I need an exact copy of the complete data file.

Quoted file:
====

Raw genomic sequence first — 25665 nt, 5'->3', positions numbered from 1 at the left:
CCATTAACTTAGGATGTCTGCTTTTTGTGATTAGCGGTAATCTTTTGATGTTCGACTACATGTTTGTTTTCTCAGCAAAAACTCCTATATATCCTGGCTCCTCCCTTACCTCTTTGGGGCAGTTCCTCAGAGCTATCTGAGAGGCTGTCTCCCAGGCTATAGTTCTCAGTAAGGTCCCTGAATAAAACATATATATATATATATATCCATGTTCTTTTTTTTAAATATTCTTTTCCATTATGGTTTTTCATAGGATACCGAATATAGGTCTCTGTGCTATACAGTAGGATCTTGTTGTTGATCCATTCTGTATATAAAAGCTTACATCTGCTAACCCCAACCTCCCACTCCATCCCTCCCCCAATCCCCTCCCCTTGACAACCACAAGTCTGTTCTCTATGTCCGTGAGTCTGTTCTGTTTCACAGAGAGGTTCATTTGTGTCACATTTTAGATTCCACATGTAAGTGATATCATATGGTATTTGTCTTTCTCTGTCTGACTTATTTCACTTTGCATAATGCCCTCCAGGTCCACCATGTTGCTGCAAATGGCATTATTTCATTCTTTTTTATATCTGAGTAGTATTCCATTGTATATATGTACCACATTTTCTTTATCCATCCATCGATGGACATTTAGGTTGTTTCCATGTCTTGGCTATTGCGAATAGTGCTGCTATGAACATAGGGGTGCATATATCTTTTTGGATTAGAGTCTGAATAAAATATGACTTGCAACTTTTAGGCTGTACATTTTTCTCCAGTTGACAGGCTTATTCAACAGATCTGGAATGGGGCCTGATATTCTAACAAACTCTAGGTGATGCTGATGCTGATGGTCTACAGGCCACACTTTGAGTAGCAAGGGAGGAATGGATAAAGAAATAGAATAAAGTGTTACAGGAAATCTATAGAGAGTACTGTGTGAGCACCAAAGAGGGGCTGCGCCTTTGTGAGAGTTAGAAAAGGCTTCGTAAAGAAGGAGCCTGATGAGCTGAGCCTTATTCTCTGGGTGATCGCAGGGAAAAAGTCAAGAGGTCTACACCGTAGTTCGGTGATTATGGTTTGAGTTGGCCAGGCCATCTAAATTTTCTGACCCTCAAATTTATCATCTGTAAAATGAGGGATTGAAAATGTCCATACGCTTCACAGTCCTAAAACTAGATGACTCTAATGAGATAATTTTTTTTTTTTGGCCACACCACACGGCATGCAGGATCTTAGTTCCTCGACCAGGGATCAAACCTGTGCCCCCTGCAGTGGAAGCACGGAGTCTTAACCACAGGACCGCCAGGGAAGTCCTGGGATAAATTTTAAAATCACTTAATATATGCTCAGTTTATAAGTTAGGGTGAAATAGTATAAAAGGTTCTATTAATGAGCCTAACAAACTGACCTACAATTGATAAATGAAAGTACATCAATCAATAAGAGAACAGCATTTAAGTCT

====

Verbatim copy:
Raw genomic sequence first — 25665 nt, 5'->3', positions numbered from 1 at the left:
CCATTAACTTAGGATGTCTGCTTTTTGTGATTAGCGGTAATCTTTTGATGTTCGACTACATGTTTGTTTTCTCAGCAAAAACTCCTATATATCCTGGCTCCTCCCTTACCTCTTTGGGGCAGTTCCTCAGAGCTATCTGAGAGGCTGTCTCCCAGGCTATAGTTCTCAGTAAGGTCCCTGAATAAAACATATATATATATATATATCCATGTTCTTTTTTTTAAATATTCTTTTCCATTATGGTTTTTCATAGGATACCGAATATAGGTCTCTGTGCTATACAGTAGGATCTTGTTGTTGATCCATTCTGTATATAAAAGCTTACATCTGCTAACCCCAACCTCCCACTCCATCCCTCCCCCAATCCCCTCCCCTTGACAACCACAAGTCTGTTCTCTATGTCCGTGAGTCTGTTCTGTTTCACAGAGAGGTTCATTTGTGTCACATTTTAGATTCCACATGTAAGTGATATCATATGGTATTTGTCTTTCTCTGTCTGACTTATTTCACTTTGCATAATGCCCTCCAGGTCCACCATGTTGCTGCAAATGGCATTATTTCATTCTTTTTTATATCTGAGTAGTATTCCATTGTATATATGTACCACATTTTCTTTATCCATCCATCGATGGACATTTAGGTTGTTTCCATGTCTTGGCTATTGCGAATAGTGCTGCTATGAACATAGGGGTGCATATATCTTTTTGGATTAGAGTCTGAATAAAATATGACTTGCAACTTTTAGGCTGTACATTTTTCTCCAGTTGACAGGCTTATTCAACAGATCTGGAATGGGGCCTGATATTCTAACAAACTCTAGGTGATGCTGATGCTGATGGTCTACAGGCCACACTTTGAGTAGCAAGGGAGGAATGGATAAAGAAATAGAATAAAGTGTTACAGGAAATCTATAGAGAGTACTGTGTGAGCACCAAAGAGGGGCTGCGCCTTTGTGAGAGTTAGAAAAGGCTTCGTAAAGAAGGAGCCTGATGAGCTGAGCCTTATTCTCTGGGTGATCGCAGGGAAAAAGTCAAGAGGTCTACACCGTAGTTCGGTGATTATGGTTTGAGTTGGCCAGGCCATCTAAATTTTCTGACCCTCAAATTTATCATCTGTAAAATGAGGGATTGAAAATGTCCATACGCTTCACAGTCCTAAAACTAGATGACTCTAATGAGATAATTTTTTTTTTTTGGCCACACCACACGGCATGCAGGATCTTAGTTCCTCGACCAGGGATCAAACCTGTGCCCCCTGCAGTGGAAGCACGGAGTCTTAACCACAGGACCGCCAGGGAAGTCCTGGGATAAATTTTAAAATCACTTAATATATGCTCAGTTTATAAGTTAGGGTGAAATAGTATAAAAGGTTCTATTAATGAGCCTAACAAACTGACCTACAATTGATAAATGAAAGTACATCAATCAATAAGAGAACAGCATTTAAGTCT